Part Of Official Scheme? No
Geographic Reach International
Primary Audience Postgraduate students
Results and Impact I gave a seminar at Tsinghua University, Department of Political Science, on my previous research linked to the this project, and outlined the project itself. It was well-attended by around 20 very engaged graduate students who posed lots of important and pertinent questions.
Year(s) Of Engagement Activity 2017
 
Description Workshop on 'African cities in a changing development context' 
Form Of Engagement Activity Participation in an activity, workshop or similar
Part Of Official Scheme? No
Geographic Reach International
Primary Audience Professional Practitioners
Results and Impact Thirty people attended this event, from across academia, policy, media and professional practice. The research was hosted at the Africa Research Institute in London.

The purpose of the event was fourfold:

a) to increase awareness about my ESRC project among relevant academic and policy audience, in order to maximise interest and potential impact as project research findings are published in due course

b) to find out more about research projects in progress on similar and related issues, including PhD projects, and to meet and engage with people researching relevant issues

c) to explore what kinds of outputs and future research engagement would of interest to the policy community

d) to contribute towards the creation of a community of research and practice, with a focus on new forms of development cooperation in African cities.

The workshop was successful, and the last session was an interactive discussion using online forms of engagement, alongside discussion, to prioritise research themes and possible future activities. Many participants expressed an interest in a follow-up workshop when this research (and other related research being carried out by participants) was near completion, as well as presenting lots of other ideas about future events and engagement.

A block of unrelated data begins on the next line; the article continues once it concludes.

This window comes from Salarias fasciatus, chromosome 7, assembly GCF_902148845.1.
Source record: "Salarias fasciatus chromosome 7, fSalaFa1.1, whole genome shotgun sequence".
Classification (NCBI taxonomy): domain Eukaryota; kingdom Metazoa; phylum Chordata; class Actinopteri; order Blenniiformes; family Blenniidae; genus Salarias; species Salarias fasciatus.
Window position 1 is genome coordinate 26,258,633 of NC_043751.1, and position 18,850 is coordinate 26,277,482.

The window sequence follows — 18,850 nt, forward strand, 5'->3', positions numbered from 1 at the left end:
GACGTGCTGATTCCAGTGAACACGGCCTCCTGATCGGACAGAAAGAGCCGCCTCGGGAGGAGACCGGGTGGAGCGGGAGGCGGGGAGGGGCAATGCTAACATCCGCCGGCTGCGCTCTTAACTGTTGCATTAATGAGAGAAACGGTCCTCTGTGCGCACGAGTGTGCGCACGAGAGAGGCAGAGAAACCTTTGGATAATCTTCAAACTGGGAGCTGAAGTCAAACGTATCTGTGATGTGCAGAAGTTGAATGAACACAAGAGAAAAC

Year(s) Of Engagement Activity 2017
URL http://siid.group.shef.ac.uk/events/african-citiestransformation/
 
Description Workshop with China-Africa Development Fund, Beijing 
Form Of Engagement Activity Participation in an activity, workshop or similar
Part Of Official Scheme? No
Geographic Reach International
Primary Audience Policymakers/politicians
Results and Impact Zhengli Huang attended a small workshop with representatives of the China-Africa Development in Beijing on 18 February 2019, partly to discuss emerging findings from this research project as well as future collaboration possibilities.
Year(s) Of Engagement Activity 2019
 
Description Young Scholars Forum on International Development, in Yunnan province, China 
Form Of Engagement Activity Participation in an activity, workshop or similar
Part Of Official Scheme? No
Geographic Reach Regional
Primary Audience Other audiences
Results and Impact Zhengli Huang gave a talk at this forum for young scholars on "China in African infrastructure: roads and railways", on 31 July 2019.

The forum was organized by China Agriculture University and Yunnan University. This event brought together young scholars and top experts from international relations/development studies disciplines from some of the best Chinese universities, including China Academy of Social Sciences, Shanghai Academy of Social Sciences and Tsinghua University.

The talk stimulated widespread interest among scholars and other participants in questions of China's financial support to infrastructure and how it could be improved.
Year(s) Of Engagement Activity 2019